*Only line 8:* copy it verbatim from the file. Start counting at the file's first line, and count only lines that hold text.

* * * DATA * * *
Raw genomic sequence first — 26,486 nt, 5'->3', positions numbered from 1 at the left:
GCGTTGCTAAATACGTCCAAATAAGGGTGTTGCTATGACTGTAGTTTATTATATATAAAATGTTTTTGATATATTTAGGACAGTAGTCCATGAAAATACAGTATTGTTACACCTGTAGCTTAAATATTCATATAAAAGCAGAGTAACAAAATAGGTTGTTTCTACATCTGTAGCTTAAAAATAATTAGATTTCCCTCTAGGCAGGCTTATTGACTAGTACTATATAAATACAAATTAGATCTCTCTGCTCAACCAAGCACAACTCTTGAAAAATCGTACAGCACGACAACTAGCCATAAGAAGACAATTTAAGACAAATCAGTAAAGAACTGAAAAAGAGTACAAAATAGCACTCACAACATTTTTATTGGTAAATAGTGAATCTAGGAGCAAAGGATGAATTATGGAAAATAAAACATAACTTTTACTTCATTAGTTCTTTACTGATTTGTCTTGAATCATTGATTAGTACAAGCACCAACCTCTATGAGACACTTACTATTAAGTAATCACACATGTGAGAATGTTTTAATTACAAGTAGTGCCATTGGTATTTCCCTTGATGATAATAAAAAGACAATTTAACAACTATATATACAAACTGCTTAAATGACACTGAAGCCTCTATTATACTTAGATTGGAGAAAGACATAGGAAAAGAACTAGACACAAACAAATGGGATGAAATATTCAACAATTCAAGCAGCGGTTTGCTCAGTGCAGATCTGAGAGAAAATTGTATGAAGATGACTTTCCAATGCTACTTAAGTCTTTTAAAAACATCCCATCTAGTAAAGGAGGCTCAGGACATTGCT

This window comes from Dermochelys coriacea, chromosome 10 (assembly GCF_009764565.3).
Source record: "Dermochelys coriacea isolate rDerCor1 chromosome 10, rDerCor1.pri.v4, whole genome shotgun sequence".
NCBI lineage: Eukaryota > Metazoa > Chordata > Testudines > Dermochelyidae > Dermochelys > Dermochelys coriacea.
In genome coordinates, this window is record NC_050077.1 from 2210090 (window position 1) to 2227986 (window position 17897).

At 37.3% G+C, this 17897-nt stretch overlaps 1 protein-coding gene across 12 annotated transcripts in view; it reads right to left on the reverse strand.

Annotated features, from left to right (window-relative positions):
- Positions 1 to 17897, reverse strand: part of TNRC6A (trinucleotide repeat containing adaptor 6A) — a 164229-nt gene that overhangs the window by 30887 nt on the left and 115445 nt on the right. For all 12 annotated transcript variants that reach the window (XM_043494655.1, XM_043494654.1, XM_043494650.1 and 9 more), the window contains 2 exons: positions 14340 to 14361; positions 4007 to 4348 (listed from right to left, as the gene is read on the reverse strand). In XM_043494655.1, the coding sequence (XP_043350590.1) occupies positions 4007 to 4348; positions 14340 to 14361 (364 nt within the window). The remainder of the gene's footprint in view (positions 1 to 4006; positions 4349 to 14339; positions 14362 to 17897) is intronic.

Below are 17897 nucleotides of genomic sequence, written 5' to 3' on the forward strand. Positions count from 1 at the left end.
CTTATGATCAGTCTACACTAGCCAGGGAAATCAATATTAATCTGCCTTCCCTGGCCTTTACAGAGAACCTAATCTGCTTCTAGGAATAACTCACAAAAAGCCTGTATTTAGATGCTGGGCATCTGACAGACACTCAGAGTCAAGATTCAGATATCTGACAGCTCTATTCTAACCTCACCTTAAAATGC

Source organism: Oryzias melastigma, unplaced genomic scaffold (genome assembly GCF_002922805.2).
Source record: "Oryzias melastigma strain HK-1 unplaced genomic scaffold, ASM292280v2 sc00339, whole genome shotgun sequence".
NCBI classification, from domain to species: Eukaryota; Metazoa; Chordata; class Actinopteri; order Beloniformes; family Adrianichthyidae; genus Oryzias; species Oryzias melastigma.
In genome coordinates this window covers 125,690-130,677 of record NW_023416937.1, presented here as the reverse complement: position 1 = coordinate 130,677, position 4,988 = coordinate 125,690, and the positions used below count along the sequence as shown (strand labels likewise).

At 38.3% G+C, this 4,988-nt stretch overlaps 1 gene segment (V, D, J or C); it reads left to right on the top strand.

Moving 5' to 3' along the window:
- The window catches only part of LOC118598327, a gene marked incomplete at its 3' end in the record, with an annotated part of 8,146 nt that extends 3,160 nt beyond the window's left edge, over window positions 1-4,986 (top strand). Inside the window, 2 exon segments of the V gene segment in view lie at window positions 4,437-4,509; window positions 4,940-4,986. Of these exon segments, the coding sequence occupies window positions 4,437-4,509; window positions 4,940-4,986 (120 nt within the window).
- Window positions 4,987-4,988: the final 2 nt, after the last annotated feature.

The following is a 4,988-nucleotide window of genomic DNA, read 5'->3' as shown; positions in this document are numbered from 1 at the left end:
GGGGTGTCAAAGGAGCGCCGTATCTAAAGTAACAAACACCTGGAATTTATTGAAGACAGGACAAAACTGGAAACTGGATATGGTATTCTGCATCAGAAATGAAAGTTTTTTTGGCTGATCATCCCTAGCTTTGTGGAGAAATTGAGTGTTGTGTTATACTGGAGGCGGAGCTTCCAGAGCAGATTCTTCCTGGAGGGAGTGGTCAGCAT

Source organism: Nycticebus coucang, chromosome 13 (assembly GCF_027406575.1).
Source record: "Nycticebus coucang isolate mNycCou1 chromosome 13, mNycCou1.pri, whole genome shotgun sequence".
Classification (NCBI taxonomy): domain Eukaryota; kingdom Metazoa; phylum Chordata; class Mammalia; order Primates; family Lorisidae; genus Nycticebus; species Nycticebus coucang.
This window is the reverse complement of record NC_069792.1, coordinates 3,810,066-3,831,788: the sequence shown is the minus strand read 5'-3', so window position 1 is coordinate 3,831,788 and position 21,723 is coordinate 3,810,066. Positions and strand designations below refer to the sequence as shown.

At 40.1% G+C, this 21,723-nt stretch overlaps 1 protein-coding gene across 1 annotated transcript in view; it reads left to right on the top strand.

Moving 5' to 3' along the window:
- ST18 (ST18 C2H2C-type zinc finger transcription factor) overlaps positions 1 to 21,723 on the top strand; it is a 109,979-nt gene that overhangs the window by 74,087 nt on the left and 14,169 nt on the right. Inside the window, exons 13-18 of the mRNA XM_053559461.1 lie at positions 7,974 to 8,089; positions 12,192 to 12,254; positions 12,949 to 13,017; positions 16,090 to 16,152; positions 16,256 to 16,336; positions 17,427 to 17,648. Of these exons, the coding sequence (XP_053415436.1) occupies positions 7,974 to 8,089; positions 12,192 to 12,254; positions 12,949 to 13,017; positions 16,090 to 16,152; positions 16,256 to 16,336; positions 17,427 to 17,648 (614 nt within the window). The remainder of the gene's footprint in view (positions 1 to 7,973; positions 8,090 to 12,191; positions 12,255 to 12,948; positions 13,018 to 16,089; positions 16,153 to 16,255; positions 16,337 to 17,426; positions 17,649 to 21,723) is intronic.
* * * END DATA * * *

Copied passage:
Annotated features, from left to right (window-relative positions):